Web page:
We’ve all been there: you board your flight and get settled in, only to find out there’s an issue with the airplane and you’ve got to wait until the new part arrives before you can jet off.
Eventually, the airplane’s ready to go, albeit about an hour later than planned.
But what went on behind the scenes while you were clock-watching and waiting for take off?
AJW Group is an aviation company responsible for supplying spare parts to some 6,000 aircraft across the world, servicing operators from budget airline EasyJet to business jet manufacturer Bombardier.
CNN Travel was given a recent tour of AJW’s UK headquarters to see what it’s like inside an airplane spare part factory.
Once a small operation run out of a modest warehouse near Gatwick Airport, south of London, AJW is now a multimillion dollar business, with thousands of spare parts ready to spring into action.
It receives 155,000 import and export orders a year — and the CEO has a helicopter on the roof.
Behind the scenes
Inside AJW’s sprawling UK headquarters, situated just outside the unassuming English village of Slinfold, is a giant warehouse housing everything you’ll ever need on an airplane.
Literally, everything — from toilet cleaner to airplane seats and seatbelts, tires — and, soberingly, airplane flight recorders, the “black boxes” that are used by investigators to determine the cause of air crashes.
In an adjacent glass office building, president and CEO Christopher Whiteside, an aviation expert who took over AJW 15 years ago, explains how the company operates.
“We own and manage the assets primarily, really any spares — from a seal or a filament to an engine — and we move that stuff around,” he tells CNN Travel.
“We hold it in dedicated warehouses, or we move it around the global network and we also repair that material.”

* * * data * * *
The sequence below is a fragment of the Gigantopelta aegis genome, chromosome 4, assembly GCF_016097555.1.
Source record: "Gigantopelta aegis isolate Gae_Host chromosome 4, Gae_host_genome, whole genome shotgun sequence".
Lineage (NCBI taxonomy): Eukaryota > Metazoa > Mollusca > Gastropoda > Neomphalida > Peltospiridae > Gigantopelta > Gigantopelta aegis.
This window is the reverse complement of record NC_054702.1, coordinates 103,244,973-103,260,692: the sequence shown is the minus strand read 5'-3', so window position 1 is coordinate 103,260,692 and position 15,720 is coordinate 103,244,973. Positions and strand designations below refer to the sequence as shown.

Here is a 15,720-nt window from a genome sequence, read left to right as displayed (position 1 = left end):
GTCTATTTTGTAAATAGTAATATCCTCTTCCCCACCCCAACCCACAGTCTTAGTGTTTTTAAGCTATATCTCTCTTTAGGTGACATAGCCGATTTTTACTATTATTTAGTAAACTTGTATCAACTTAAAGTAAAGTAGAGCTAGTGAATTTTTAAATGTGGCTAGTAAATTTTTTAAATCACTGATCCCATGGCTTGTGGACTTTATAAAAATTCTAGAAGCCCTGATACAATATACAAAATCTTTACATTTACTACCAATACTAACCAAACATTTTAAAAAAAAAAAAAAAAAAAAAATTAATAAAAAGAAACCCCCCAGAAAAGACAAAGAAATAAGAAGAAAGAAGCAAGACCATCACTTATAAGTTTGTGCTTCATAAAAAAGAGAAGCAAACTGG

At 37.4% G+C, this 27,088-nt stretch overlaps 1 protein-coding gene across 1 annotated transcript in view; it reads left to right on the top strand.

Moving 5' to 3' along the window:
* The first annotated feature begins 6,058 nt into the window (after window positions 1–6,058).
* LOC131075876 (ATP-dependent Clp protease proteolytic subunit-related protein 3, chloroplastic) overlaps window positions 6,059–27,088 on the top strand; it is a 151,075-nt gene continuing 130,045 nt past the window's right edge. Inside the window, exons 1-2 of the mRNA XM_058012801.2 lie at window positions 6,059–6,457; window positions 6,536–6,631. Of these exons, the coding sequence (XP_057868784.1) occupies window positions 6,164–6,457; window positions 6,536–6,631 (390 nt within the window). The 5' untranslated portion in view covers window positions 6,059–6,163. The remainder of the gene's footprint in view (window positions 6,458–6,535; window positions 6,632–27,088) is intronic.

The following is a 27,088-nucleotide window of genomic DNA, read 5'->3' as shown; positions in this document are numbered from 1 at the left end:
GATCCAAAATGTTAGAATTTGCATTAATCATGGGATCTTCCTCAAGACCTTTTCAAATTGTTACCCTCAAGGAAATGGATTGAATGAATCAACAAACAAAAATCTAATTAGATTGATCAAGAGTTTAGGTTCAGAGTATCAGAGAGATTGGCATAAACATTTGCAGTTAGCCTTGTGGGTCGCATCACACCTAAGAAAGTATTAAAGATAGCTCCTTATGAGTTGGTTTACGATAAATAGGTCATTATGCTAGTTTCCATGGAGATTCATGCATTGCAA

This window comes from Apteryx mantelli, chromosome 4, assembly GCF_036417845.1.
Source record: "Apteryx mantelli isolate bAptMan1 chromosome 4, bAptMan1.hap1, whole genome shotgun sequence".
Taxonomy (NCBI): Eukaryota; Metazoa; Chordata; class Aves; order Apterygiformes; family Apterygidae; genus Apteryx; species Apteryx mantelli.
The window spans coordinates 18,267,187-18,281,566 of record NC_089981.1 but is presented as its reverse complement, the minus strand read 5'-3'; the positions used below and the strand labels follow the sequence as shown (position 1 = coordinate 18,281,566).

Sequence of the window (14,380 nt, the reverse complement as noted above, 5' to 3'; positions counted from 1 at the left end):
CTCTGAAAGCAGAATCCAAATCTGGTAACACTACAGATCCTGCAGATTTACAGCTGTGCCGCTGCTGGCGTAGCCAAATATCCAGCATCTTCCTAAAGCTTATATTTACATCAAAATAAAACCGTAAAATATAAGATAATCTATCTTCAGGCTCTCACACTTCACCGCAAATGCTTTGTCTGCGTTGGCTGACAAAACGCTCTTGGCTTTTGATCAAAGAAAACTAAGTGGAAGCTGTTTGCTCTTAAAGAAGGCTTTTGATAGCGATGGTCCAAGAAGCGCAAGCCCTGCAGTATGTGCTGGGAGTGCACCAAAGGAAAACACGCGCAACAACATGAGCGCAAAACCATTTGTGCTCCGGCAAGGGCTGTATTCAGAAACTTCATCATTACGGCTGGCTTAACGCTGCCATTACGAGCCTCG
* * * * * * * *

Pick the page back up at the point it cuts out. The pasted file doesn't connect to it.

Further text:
Whiteside uses an example — imagine there’s an A320 at Gatwick with a reported technical problem. Airplanes can fly in various states of disrepair, but if the technical fault has deemed the aircraft not airworthy, something has to be done ASAP.
The first step is the pilot identifying the problem and communicating the issue with the on-ground team.
It might be the airline has a spare on hand and the engineer can fit it, in which case the issue is resolved on site.
“If they don’t have one, they’ll call one up from somebody like us,” says Whiteside.
“We have literally millions of spare parts and, and hundreds of millions of dollars worth of value in this material — located everywhere from Buenos Aires to Birmingham to Hong Kong.”
Airlines will be keen to get the problem solved quick. It’s not just an inconvenience for customers, an AOG sitting unmoving could cost the airline thousands of dollars an hour.
“The numbers are enormous,” says Whiteside.
Over in the warehouse, Andy Smith, group operations director, demonstrates how this works in real time.
“We receive about 1,000 shipments a day,” says Smith, who, back when he joined AJW in 1986, was the company’s eighth employee.
“So it could be anything from something we purchased, something that we sent out for repair that’s coming back, it could be something that is coming in for repair.”
Arrivals are unloaded by courier in a secure area, then logged by AJW workers and put into stock. If it’s a used item that needs repairing, it’ll be fixed — quickly if stock levels are low, later if there’s no urgent demand.